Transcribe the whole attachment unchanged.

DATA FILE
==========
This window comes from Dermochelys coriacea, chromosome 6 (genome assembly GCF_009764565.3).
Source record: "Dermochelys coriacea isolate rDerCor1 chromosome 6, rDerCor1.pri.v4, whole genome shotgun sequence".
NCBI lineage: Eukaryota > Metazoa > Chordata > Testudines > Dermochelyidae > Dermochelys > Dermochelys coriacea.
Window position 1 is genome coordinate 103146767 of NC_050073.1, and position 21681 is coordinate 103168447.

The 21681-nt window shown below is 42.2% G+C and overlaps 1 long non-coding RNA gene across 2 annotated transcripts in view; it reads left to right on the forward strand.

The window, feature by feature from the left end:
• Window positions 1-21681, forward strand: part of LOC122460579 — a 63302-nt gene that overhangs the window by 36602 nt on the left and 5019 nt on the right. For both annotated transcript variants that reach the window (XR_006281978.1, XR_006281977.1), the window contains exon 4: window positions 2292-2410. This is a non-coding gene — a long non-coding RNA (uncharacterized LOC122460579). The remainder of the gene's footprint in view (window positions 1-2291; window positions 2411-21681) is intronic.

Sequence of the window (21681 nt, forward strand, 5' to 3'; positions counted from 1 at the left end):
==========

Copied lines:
This window comes from Dermochelys coriacea, chromosome 6 (genome assembly GCF_009764565.3).
Source record: "Dermochelys coriacea isolate rDerCor1 chromosome 6, rDerCor1.pri.v4, whole genome shotgun sequence".
NCBI lineage: Eukaryota > Metazoa > Chordata > Testudines > Dermochelyidae > Dermochelys > Dermochelys coriacea.
Window position 1 is genome coordinate 103146767 of NC_050073.1, and position 21681 is coordinate 103168447.

The 21681-nt window shown below is 42.2% G+C and overlaps 1 long non-coding RNA gene across 2 annotated transcripts in view; it reads left to right on the forward strand.

The window, feature by feature from the left end:
• Window positions 1-21681, forward strand: part of LOC122460579 — a 63302-nt gene that overhangs the window by 36602 nt on the left and 5019 nt on the right. For both annotated transcript variants that reach the window (XR_006281978.1, XR_006281977.1), the window contains exon 4: window positions 2292-2410. This is a non-coding gene — a long non-coding RNA (uncharacterized LOC122460579). The remainder of the gene's footprint in view (window positions 1-2291; window positions 2411-21681) is intronic.

Sequence of the window (21681 nt, forward strand, 5' to 3'; positions counted from 1 at the left end):